Debby Wu:


Hon Hai, known also as Foxconn, is the American giant’s most important manufacturing partner. It will fully support Apple if it needs to adjust its production as the U.S.-Chinese trade spat gets grimmer and more unpredictable, board nominee and semiconductor division chief Young Liu told an investor briefing in Taipei on Tuesday.

“Twenty-five% of our production capacity is outside of China and we can help Apple respond to its needs in the U.S. market,” said Liu, adding that investments are now being made in India for Apple. “We have enough capacity to meet Apple’s demand.”

Apple shares were up more than 1% to $194.99 in New York on Tuesday.

Apple has not given Hon Hai instructions to move production out of China, but it is capable of moving lines elsewhere according to customers’ needs, Liu added. The company will respond swiftly and rely on localized manufacturing in response to the trade war, just as it foresaw the need to build a base in the US state of Wisconsin two years ago, he said.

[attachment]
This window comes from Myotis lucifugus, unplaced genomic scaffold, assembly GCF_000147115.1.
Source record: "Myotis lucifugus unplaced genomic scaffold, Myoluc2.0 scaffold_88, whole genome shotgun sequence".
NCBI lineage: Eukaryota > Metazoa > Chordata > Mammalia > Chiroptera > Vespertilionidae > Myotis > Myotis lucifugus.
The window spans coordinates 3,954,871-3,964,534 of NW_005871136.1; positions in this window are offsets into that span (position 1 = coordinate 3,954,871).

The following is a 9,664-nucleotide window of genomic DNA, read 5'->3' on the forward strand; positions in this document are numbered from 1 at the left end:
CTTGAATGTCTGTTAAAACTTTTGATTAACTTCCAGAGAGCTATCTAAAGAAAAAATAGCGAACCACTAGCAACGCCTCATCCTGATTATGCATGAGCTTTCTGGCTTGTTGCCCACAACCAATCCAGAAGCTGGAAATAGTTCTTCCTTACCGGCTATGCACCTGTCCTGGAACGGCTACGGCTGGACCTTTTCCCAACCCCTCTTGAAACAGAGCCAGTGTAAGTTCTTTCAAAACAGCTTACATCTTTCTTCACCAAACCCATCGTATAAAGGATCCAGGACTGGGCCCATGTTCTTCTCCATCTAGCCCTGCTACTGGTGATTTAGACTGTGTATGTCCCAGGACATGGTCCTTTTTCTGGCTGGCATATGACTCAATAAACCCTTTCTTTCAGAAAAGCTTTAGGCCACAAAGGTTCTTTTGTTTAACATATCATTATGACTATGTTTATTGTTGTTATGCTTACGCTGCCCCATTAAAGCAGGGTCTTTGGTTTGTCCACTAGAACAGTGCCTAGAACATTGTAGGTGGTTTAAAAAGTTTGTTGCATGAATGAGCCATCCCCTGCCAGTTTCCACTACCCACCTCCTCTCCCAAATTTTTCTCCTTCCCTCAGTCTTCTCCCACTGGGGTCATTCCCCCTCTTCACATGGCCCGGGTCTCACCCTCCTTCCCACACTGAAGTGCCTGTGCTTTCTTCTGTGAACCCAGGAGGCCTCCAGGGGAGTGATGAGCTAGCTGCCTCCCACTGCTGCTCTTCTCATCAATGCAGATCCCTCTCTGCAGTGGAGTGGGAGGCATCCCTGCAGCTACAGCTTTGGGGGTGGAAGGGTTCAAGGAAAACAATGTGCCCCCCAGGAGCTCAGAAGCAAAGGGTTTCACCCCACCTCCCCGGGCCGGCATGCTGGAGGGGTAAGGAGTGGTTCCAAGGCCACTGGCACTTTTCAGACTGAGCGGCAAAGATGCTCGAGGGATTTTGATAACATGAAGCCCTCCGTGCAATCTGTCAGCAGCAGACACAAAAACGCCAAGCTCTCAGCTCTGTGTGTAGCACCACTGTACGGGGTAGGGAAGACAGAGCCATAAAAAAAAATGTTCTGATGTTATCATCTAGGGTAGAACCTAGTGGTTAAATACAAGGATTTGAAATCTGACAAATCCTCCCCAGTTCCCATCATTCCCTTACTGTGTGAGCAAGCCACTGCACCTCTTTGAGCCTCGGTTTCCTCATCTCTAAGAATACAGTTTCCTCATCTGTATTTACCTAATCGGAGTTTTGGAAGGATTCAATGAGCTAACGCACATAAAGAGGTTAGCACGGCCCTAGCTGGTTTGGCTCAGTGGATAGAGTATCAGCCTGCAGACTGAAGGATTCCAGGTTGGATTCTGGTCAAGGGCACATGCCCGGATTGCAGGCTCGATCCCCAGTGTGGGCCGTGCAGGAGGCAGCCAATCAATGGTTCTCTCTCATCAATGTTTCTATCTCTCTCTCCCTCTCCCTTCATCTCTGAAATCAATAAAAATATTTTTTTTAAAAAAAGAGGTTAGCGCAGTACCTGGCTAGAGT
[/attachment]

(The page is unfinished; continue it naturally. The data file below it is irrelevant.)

It was all going so well until that mention of Wisconsin.
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Gravity ‘anomaly’ at Moon’s south pole could be buried metallic asteroid • Extreme Tech

Ryan Whitwam:


The leading explanation for the gravitational anomaly, according to the researchers, is that the object responsible for the crater is still mostly intact beneath the surface. So, some 4 billion years ago, a mostly metallic asteroid hit the moon and remains embedded in the mantle to this day. Another potential explanation is that the region is naturally rich in oxides that formed as the moon cooled in the distant past. However, the overlap of the crater and increased gravity seems a bit too convenient.